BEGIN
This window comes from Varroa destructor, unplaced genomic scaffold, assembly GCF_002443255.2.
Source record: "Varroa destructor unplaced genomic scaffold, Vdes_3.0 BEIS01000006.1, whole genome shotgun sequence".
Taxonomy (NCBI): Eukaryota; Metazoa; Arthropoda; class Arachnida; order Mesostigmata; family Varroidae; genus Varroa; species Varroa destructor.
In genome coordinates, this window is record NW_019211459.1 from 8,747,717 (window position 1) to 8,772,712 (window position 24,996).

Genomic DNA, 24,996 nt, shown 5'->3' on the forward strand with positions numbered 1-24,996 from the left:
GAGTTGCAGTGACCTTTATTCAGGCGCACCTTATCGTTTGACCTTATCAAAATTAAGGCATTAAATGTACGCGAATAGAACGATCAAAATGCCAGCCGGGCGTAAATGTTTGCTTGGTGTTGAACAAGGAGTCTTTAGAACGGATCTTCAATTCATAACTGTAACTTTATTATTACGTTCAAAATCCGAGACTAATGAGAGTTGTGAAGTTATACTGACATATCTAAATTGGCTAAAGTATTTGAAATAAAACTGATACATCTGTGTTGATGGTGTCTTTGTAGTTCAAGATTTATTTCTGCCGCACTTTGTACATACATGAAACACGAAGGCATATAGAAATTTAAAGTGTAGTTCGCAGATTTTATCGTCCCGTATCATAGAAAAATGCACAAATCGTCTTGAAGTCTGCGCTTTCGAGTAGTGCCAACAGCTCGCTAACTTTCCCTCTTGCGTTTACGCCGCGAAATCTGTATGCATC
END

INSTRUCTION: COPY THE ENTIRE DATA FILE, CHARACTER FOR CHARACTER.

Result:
This window comes from Varroa destructor, unplaced genomic scaffold, assembly GCF_002443255.2.
Source record: "Varroa destructor unplaced genomic scaffold, Vdes_3.0 BEIS01000006.1, whole genome shotgun sequence".
Taxonomy (NCBI): Eukaryota; Metazoa; Arthropoda; class Arachnida; order Mesostigmata; family Varroidae; genus Varroa; species Varroa destructor.
In genome coordinates, this window is record NW_019211459.1 from 8,747,717 (window position 1) to 8,772,712 (window position 24,996).

Genomic DNA, 24,996 nt, shown 5'->3' on the forward strand with positions numbered 1-24,996 from the left:
GAGTTGCAGTGACCTTTATTCAGGCGCACCTTATCGTTTGACCTTATCAAAATTAAGGCATTAAATGTACGCGAATAGAACGATCAAAATGCCAGCCGGGCGTAAATGTTTGCTTGGTGTTGAACAAGGAGTCTTTAGAACGGATCTTCAATTCATAACTGTAACTTTATTATTACGTTCAAAATCCGAGACTAATGAGAGTTGTGAAGTTATACTGACATATCTAAATTGGCTAAAGTATTTGAAATAAAACTGATACATCTGTGTTGATGGTGTCTTTGTAGTTCAAGATTTATTTCTGCCGCACTTTGTACATACATGAAACACGAAGGCATATAGAAATTTAAAGTGTAGTTCGCAGATTTTATCGTCCCGTATCATAGAAAAATGCACAAATCGTCTTGAAGTCTGCGCTTTCGAGTAGTGCCAACAGCTCGCTAACTTTCCCTCTTGCGTTTACGCCGCGAAATCTGTATGCATC